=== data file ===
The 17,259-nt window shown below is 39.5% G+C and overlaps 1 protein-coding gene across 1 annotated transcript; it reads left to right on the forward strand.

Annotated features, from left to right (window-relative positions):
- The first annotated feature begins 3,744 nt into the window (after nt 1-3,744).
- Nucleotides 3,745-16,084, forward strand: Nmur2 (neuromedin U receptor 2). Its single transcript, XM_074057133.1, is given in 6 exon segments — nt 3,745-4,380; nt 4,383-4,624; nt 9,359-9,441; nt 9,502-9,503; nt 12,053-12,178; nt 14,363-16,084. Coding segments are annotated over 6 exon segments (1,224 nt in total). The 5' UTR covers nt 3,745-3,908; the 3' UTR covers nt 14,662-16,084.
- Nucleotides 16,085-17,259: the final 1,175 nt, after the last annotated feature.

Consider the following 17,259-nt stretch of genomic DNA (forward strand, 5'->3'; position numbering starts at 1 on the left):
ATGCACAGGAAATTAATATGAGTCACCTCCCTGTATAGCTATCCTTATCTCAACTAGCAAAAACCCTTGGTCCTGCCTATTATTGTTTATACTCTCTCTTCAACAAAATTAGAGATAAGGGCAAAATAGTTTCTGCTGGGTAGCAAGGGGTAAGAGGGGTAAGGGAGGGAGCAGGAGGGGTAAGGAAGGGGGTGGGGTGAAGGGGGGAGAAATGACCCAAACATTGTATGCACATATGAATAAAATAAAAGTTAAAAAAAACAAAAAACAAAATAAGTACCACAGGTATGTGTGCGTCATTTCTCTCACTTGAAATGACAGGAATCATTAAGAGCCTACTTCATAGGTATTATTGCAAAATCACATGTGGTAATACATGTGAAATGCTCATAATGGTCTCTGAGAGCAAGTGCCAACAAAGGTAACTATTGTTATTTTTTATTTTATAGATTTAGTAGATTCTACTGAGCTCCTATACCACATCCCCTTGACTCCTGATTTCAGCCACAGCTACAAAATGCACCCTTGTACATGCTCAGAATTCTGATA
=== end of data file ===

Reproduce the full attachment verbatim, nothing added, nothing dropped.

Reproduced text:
The 17,259-nt window shown below is 39.5% G+C and overlaps 1 protein-coding gene across 1 annotated transcript; it reads left to right on the forward strand.

Annotated features, from left to right (window-relative positions):
- The first annotated feature begins 3,744 nt into the window (after nt 1-3,744).
- Nucleotides 3,745-16,084, forward strand: Nmur2 (neuromedin U receptor 2). Its single transcript, XM_074057133.1, is given in 6 exon segments — nt 3,745-4,380; nt 4,383-4,624; nt 9,359-9,441; nt 9,502-9,503; nt 12,053-12,178; nt 14,363-16,084. Coding segments are annotated over 6 exon segments (1,224 nt in total). The 5' UTR covers nt 3,745-3,908; the 3' UTR covers nt 14,662-16,084.
- Nucleotides 16,085-17,259: the final 1,175 nt, after the last annotated feature.

Consider the following 17,259-nt stretch of genomic DNA (forward strand, 5'->3'; position numbering starts at 1 on the left):
ATGCACAGGAAATTAATATGAGTCACCTCCCTGTATAGCTATCCTTATCTCAACTAGCAAAAACCCTTGGTCCTGCCTATTATTGTTTATACTCTCTCTTCAACAAAATTAGAGATAAGGGCAAAATAGTTTCTGCTGGGTAGCAAGGGGTAAGAGGGGTAAGGGAGGGAGCAGGAGGGGTAAGGAAGGGGGTGGGGTGAAGGGGGGAGAAATGACCCAAACATTGTATGCACATATGAATAAAATAAAAGTTAAAAAAAACAAAAAACAAAATAAGTACCACAGGTATGTGTGCGTCATTTCTCTCACTTGAAATGACAGGAATCATTAAGAGCCTACTTCATAGGTATTATTGCAAAATCACATGTGGTAATACATGTGAAATGCTCATAATGGTCTCTGAGAGCAAGTGCCAACAAAGGTAACTATTGTTATTTTTTATTTTATAGATTTAGTAGATTCTACTGAGCTCCTATACCACATCCCCTTGACTCCTGATTTCAGCCACAGCTACAAAATGCACCCTTGTACATGCTCAGAATTCTGATA